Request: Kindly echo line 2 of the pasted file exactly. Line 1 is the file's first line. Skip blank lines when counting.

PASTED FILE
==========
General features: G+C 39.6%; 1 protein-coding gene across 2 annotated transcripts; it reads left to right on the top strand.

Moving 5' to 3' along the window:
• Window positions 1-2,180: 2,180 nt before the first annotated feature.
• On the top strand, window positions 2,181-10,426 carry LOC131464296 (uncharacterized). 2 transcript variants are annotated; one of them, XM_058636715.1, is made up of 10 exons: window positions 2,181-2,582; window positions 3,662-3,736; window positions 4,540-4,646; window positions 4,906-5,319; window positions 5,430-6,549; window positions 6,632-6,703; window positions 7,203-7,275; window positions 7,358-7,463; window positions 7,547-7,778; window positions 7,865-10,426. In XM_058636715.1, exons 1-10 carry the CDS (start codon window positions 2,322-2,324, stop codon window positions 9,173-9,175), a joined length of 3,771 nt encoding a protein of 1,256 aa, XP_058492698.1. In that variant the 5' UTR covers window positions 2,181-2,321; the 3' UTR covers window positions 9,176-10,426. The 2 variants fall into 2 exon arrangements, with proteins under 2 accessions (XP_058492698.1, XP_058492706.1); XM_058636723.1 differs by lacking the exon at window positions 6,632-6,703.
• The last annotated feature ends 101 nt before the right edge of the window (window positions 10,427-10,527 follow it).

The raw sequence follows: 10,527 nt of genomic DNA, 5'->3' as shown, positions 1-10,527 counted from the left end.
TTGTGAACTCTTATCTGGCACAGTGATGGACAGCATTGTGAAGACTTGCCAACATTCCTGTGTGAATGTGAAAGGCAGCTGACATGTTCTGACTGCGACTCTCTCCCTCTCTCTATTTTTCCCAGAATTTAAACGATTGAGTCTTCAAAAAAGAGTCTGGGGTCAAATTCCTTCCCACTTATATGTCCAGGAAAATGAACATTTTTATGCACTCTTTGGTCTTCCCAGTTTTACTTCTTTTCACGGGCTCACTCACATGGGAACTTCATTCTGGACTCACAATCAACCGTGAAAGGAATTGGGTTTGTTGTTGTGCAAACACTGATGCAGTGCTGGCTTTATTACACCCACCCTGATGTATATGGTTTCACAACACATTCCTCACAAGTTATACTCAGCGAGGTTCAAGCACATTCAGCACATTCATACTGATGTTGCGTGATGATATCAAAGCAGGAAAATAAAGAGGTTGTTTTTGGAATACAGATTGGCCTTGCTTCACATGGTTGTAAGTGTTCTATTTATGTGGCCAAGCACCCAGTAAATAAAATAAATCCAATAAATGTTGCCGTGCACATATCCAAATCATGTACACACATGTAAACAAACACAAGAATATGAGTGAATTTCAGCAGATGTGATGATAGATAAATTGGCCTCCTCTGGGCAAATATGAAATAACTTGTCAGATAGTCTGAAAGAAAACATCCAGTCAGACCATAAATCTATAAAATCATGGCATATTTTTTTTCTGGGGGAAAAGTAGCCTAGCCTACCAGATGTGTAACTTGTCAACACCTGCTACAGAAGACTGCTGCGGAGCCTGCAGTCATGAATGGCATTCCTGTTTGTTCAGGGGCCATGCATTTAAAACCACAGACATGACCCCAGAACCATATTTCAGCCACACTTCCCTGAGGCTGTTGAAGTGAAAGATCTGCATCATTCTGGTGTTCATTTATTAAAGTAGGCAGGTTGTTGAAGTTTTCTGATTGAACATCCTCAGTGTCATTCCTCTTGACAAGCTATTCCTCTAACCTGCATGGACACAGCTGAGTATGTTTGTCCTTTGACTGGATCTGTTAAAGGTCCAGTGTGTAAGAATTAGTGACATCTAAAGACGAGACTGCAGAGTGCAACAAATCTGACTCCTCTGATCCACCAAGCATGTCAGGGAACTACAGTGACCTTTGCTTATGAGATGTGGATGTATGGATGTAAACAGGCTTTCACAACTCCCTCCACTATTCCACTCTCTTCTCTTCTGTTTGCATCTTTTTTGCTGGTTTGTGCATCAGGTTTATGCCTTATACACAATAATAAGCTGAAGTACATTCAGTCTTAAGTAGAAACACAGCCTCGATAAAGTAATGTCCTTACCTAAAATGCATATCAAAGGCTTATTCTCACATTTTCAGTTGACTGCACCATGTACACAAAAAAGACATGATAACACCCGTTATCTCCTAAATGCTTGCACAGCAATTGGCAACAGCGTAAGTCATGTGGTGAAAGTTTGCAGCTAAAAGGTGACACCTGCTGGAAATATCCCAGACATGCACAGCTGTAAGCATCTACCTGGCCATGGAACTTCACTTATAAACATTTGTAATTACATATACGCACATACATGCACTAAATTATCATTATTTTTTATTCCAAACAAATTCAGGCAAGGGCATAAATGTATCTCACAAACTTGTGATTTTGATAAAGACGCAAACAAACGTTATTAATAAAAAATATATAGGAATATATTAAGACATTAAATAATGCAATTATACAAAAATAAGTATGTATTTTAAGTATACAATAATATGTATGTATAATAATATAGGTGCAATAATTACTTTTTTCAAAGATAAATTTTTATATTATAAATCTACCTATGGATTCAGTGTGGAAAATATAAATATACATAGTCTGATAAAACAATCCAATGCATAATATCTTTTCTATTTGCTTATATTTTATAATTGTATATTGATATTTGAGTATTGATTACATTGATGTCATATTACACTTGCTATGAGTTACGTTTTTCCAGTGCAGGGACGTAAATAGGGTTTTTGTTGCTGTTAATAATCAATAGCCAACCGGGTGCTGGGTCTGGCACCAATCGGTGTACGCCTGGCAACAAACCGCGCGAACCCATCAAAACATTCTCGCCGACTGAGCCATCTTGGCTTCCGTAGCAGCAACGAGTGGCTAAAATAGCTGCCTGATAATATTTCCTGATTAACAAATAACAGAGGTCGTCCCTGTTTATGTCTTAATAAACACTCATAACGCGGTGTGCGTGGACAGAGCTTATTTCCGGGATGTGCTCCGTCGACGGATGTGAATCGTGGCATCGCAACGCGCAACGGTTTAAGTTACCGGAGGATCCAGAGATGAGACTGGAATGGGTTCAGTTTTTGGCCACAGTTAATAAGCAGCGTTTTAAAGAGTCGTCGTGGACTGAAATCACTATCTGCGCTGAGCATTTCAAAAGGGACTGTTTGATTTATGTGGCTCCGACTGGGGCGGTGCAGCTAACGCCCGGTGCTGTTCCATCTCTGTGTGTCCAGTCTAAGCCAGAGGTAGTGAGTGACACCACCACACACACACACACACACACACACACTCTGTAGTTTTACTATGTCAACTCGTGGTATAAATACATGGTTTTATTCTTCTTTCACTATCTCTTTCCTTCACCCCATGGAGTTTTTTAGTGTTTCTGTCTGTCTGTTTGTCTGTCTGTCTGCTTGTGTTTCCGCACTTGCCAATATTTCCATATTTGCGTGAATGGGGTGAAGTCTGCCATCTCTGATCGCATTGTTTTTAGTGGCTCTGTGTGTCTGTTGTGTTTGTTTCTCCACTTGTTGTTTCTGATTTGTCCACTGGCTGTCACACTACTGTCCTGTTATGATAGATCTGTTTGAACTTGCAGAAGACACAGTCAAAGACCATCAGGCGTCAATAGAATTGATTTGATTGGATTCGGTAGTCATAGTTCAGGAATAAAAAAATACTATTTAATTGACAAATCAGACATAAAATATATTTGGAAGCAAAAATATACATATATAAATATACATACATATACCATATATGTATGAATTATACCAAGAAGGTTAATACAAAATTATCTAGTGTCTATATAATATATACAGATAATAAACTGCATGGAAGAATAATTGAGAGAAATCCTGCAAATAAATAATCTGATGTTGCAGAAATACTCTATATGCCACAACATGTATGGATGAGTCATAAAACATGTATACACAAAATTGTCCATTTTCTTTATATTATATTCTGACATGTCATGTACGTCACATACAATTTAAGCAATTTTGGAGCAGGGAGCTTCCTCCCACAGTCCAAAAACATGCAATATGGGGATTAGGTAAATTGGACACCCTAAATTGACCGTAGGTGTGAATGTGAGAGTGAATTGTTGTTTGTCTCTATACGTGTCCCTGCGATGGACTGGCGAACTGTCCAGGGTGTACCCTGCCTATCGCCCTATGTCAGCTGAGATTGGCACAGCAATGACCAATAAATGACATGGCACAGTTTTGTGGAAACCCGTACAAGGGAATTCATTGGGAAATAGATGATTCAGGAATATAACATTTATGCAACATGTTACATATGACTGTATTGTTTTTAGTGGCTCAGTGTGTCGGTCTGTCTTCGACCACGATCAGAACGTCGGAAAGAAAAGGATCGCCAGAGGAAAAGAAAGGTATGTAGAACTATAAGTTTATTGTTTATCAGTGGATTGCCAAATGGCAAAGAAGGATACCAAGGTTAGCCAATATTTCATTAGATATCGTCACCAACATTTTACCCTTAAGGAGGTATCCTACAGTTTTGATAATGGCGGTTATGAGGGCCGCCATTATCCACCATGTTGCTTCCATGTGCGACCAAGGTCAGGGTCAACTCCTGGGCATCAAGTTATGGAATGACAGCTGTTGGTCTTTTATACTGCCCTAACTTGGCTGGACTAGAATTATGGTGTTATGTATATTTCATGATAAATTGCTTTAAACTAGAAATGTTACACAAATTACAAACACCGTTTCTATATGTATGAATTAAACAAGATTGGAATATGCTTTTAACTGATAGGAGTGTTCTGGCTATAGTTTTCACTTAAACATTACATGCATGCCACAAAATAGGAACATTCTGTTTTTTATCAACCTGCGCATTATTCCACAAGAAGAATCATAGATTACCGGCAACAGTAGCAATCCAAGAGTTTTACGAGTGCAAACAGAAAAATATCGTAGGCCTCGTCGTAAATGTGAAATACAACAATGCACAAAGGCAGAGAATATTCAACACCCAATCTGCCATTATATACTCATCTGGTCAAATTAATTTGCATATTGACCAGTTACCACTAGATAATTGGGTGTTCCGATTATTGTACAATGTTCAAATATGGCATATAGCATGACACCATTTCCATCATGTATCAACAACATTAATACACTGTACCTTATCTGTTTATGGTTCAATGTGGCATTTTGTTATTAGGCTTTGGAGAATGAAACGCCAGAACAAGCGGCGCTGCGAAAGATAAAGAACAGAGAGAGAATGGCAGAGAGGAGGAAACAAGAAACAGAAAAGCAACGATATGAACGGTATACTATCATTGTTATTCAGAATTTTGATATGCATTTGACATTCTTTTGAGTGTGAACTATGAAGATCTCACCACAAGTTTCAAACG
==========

Moving 5' to 3' along the window: